Eugene Rogan's The Fall of the Ottomans: The Great War in the Middle East; 1914-1920 is a brilliant book that combines the academic rigor one expects from a serious work of history and a fluid writing style that makes it an enjoyable read.
In an effort to lure much-needed foreign investment in the country, the Egyptian government held an international economic conference last week in Sharm el-Sheikh.
The Middle East is where Africa, Asia, and Europe come together and where the trade routes between China, India, and Europe converge. It has two-thirds of the world’s energy reserves. It is also the epicenter of this planet’s increasing religious strife.
The precipitous and sustained drop in oil prices and the unwillingness of the OPEC countries to cut down oil production to stem that fall has led to a spirited debate in the region on the possible reasons for the price drop.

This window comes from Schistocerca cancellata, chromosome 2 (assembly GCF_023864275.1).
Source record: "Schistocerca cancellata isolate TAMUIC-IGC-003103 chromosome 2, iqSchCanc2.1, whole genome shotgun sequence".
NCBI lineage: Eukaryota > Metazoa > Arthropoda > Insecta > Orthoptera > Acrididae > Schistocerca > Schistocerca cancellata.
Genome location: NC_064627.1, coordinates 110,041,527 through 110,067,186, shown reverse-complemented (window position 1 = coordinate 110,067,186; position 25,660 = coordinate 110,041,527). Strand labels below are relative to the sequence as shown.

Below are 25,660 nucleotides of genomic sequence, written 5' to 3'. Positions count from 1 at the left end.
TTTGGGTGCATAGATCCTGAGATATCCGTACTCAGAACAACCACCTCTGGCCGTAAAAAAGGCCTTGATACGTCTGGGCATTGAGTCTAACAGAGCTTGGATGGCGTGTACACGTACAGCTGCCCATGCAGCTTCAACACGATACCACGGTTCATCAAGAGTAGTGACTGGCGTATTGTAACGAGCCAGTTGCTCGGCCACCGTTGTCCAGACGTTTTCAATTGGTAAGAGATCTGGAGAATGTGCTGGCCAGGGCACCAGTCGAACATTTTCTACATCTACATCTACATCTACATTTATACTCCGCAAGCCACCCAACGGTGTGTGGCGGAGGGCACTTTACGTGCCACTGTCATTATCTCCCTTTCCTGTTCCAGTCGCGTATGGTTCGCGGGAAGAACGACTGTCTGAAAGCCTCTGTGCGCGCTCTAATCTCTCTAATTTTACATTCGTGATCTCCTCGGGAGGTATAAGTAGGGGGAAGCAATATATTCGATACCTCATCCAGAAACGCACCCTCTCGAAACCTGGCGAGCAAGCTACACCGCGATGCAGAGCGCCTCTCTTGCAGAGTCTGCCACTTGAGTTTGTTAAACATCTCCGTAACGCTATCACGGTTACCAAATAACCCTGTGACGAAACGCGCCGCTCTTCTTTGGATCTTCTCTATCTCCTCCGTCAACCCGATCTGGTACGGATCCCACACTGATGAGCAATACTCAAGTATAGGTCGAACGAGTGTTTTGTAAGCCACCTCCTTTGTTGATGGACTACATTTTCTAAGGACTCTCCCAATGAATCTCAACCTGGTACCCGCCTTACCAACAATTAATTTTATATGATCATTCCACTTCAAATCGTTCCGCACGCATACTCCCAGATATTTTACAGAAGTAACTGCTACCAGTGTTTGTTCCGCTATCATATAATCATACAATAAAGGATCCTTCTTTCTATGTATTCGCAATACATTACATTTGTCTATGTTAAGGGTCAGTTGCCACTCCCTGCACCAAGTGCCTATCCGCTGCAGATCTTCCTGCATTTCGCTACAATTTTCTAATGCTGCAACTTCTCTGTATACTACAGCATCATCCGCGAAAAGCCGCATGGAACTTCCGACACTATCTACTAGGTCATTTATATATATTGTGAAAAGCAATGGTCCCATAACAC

Global stock markets are experiencing a bumpy ride. Investor confidence is shaken. Analysts largely blame falling oil prices — which have hit five-year lows at US$ 62 a barrel due to a glut in the market, combined with reduced demand from countries undergoing a reduction in growth.
In the aftermath of the Arab Awakening of 2011-12, the relatively stable Gulf Arab principalities have attracted much attention among policy makers and scholars.